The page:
“Maura is proud of the support she has received from students at UNH, moms who are worried about affording the high cost of health care, former Obama Administration officials, people she went to graduate school with, and individuals she served in the military with,” Larsen. “People are stepping up and contributing to Maura's campaign because they know she is going to be an effective advocate for the people of New Hampshire."

At a recent candidates forum, Sullivan spoke of her determination to leave no stone unturned to keep the seat in Democratic hands.

"I am not going to look women in the eye the day after the election and say, 'I'm sorry I didn't work hard enough for you,'" she said.

“I am not going to look children in the eye and say, 'I'm sorry I didn't make the calls.' And I am not going to look veterans in the eye and say, 'I didn't do everything I could to win.'

“We are at a critical point in our democracy and the stakes are too high."

Larsen said that at least nine female candidates who are seeking to flip House seats from Republican to Democratic control have announced raising $1 million this past quarter, including six who have outraised Republican incumbents.

Sen. Maggie Hassan is another New Hampshire Democrat who has seen an inflow of out-of-state money.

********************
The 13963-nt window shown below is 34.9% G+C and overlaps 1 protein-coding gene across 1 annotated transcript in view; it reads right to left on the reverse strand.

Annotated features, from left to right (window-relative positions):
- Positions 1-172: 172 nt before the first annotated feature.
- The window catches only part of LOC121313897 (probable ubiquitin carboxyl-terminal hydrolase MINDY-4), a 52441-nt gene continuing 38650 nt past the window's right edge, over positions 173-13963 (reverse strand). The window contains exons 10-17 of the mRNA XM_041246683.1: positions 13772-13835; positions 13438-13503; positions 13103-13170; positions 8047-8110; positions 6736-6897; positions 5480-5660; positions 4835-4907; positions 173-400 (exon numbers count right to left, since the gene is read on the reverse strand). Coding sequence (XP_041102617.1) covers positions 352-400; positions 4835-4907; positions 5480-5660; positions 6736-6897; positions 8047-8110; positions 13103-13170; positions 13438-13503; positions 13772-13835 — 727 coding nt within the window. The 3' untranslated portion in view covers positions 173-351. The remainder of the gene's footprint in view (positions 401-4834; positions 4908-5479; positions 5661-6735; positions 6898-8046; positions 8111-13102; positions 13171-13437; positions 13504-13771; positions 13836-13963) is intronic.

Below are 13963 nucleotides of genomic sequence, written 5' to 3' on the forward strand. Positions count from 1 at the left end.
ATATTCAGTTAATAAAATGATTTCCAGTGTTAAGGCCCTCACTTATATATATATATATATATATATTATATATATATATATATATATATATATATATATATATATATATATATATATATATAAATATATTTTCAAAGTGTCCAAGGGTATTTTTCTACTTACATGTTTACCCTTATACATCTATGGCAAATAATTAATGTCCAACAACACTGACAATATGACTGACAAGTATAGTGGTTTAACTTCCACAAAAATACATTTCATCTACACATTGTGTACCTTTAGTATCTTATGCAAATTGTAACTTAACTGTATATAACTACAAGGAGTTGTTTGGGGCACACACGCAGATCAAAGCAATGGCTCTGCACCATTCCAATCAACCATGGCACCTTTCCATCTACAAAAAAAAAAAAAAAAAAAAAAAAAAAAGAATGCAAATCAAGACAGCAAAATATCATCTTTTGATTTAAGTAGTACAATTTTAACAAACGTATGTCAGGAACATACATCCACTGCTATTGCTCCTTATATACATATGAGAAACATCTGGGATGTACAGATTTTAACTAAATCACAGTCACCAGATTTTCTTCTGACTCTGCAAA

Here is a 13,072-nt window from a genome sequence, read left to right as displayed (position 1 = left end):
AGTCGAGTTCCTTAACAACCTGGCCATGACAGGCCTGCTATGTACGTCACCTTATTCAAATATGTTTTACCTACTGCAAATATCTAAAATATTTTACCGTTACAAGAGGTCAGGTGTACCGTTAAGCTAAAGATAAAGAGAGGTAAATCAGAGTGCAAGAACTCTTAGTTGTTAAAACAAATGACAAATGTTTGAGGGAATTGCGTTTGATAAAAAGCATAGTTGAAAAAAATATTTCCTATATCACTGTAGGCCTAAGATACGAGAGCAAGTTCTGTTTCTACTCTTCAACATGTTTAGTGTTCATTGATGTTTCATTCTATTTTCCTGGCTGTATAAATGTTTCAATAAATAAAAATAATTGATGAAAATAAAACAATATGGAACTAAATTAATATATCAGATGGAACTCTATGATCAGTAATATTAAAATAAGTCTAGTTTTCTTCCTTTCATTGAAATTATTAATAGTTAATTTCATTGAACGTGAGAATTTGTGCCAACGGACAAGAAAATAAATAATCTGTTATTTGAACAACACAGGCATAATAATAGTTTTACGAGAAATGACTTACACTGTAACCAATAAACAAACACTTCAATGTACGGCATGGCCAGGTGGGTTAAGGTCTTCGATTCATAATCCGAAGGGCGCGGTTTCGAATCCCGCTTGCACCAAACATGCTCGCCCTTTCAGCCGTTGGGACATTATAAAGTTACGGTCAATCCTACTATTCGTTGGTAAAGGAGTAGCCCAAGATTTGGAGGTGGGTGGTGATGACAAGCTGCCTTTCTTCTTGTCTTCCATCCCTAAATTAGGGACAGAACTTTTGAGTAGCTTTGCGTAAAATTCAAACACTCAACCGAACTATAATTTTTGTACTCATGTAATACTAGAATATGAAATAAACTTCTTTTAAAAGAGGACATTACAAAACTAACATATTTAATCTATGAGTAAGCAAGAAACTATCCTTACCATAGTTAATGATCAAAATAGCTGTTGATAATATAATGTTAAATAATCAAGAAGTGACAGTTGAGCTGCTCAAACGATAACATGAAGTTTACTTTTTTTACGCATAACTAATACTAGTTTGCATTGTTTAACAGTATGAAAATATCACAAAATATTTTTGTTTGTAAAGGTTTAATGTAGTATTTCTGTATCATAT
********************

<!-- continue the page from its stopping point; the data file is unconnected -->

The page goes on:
From 2013 through this year, she has received $11,798,520 in out-of-state contributions, or 85.57 percent, compared to $1,989,263 in in-state contributions or 14.43 percent.

In previous 1st Congressional District races dating back to 2000, no candidate approaches Sullivan’s percentage of out-of-state contributions. The closest was in 2016, when 59.2 percent of Shea-Porter’s contributions came from out of state.

On the Republican side of the 1st Congressional District Race, Andy Sanborn, has the biggest campaign warchest. He has $838,294, of which $511,116 is self financing. 

All told, Democratic and Republican candidates in the race have raised $4.6 million and spent $1.6 million. 

The Center for Responsive Politics relied on Federal Election Commission figures through June 30 for its contribution information.

The center provided a list of candidates ranked by percentage of out-of-state contributions. A number of candidates who have collected a relatively small amount of money, from $500 to about $20,000, had as much as 100 percent of their contributions from out of state. That group included Levi Sanders – the son of U.S. Sen. Bernie Sanders – who lives outside of the district and has raised all of his money from outside the state, according to the Center for Responsive Politics' list.   

(1) comment

JWV

So what? Until Citizens United is gone, nobody should he expected to unilaterally disarm in a contest. Politics is very Machiavellian without reasonable constraints on outside money. My beef is that money as speech means if you can't afford to donate, you don't have the power of speech. This disenfranchises millions. A really dumb system